Divorce blog sparks freedom of speech debate

It's not an uncommon scenario: after a separation one party starts writing a blog about their experiences, as a way to 'let off steam'. In Philadelphia, however, a man's blog has sparked off a freedom of speech debate, after a family court judge ordered him to take it down.

Anthony Morelli launched ThePsychoExWife.com in 2007. As one might guess from that name, the blog was full of less than flattering tid-bits about his ex-wife Alison, including likening her to Jabba the Hut, but "with less personality". Unfortunately, or fortunately (depending upon how you look at it), the blog became very popular with others who had had similar marital experiences, and eventually it came to Alison's attention. Needless to say, she was not amused, describing it as "heartbreaking", and potentially harmful to their 12- and 9-year-old sons.

At a custody hearing on the 6th June Bucks County Court Judge Diane Gibbons took a similar view. She ordered Mr Morelli to "take down that website" and never again refer to his ex-wife "on any public media" or mention his children online "other than 'happy birthday' or other significant school events."

In his next post on the site, Mr Morelli indicated that he would comply with the order, despite considering it to be "completely illogical". However, this was followed by another post in which Allison Morelli was described as "a f- psycho" and which pledged to keep the site going. Mr Morelli claims that this post was written by his girlfriend.

This did not amuse Judge Gibbons. When she saw the further postings, she fixed another hearing, for the 14th June. At that hearing, she threatened Mr Morelli with contempt, and said that what she had read on the site was not just 'venting', but amounted to "outright cruelty". She said:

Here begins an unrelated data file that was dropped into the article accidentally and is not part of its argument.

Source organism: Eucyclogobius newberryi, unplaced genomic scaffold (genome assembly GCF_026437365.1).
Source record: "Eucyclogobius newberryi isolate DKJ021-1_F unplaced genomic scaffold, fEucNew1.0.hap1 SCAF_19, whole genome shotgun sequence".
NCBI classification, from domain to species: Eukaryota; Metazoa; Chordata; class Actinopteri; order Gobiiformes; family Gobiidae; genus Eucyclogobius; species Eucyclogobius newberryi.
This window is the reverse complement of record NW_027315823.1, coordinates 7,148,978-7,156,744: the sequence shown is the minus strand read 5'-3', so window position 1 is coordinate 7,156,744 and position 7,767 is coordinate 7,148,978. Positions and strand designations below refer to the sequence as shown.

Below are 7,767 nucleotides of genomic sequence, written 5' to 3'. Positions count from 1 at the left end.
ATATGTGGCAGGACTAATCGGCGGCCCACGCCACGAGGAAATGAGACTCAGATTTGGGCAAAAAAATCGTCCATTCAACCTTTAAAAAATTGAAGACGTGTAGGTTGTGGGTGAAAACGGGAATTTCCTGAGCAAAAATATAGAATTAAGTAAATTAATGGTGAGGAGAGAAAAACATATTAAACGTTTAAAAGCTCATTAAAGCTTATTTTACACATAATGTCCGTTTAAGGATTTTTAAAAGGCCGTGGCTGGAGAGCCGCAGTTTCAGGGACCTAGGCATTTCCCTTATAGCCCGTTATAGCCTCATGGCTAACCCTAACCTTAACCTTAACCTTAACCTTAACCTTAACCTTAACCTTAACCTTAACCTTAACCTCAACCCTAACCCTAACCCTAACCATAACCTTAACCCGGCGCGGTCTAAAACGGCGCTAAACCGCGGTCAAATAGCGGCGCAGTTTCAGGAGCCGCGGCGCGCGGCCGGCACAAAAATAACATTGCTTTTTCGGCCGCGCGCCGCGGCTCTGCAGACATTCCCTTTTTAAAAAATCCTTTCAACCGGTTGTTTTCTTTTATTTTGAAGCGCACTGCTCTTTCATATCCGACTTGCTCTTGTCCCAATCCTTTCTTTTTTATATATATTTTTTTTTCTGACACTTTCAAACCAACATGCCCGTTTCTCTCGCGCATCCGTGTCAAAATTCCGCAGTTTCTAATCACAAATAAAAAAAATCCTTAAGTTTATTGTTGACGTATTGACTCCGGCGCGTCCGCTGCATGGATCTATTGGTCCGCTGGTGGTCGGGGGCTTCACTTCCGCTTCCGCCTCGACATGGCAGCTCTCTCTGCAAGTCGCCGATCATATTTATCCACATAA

"Father and [girlfriend] appear to believe that this is about some legal battle, that this is about 1st Amendment [i.e. freedom of speech] rights, that this is about some kind of legal technicality where a good civil rights lawyer should get involved.

"Father and [girlfriend] are wrong. This is about children. You may say anything that you would like to say. You may publish it. You may put it on a billboard. But you will not have your children, because that is abusive."

The website was shut down, but Mr Morelli has not given up. He has hired another lawyer to appeal, and the site now redirects to another site called 'Save ThePsychoExWife.com - Protect Freedom of Speech', which seeks donations towards his legal fees.

The case has apparently caused some argument amongst legal experts, with 1st Amendment experts considering that the judge had overstepped her bounds, and at least one family lawyer taking the view that she had done the right thing to protect the children. I know where my views lay, but then I'm not a freedom of speech lawyer...


  1. If it's true and not lible then don't see the issue really.

    Wish I'd thought of this, I could have had a site with over 50 non sensical court appearances getting nowhere.

    Obviously these Judges don't want people to see how poor their family law courts are and thus is a freedom of speech issue. Not that I see these courts as being that busy anymore with fewer marrying and making themselves at their mercy. Last few times I have gone they have been emptier and emptier.

  2. I think it is illegal in the UK to talk about family law case specifics at all. So much for freedom here. I was going to write a book, but realised to be legal would rip the heart out of it, a bit like the family courts indeed, they rip your heart out.

  3. p.s. Not sure on the picture.

  4. A useful corrective, this, to the commonly-held view in Britain that the 1st Amendment means that American courts never interfere in any way with anything anyone wants to publish.


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